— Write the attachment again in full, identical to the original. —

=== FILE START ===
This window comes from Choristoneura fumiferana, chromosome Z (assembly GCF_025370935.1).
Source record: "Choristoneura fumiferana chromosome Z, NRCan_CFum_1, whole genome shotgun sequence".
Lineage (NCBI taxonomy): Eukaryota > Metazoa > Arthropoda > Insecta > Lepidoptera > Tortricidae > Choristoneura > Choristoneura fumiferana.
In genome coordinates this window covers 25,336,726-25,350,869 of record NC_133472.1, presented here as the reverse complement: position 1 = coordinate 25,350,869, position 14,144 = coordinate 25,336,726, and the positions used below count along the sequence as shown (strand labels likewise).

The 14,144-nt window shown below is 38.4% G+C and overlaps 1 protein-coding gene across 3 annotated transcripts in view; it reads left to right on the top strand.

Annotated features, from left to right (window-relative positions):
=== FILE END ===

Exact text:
This window comes from Choristoneura fumiferana, chromosome Z (assembly GCF_025370935.1).
Source record: "Choristoneura fumiferana chromosome Z, NRCan_CFum_1, whole genome shotgun sequence".
Lineage (NCBI taxonomy): Eukaryota > Metazoa > Arthropoda > Insecta > Lepidoptera > Tortricidae > Choristoneura > Choristoneura fumiferana.
In genome coordinates this window covers 25,336,726-25,350,869 of record NC_133472.1, presented here as the reverse complement: position 1 = coordinate 25,350,869, position 14,144 = coordinate 25,336,726, and the positions used below count along the sequence as shown (strand labels likewise).

The 14,144-nt window shown below is 38.4% G+C and overlaps 1 protein-coding gene across 3 annotated transcripts in view; it reads left to right on the top strand.

Annotated features, from left to right (window-relative positions):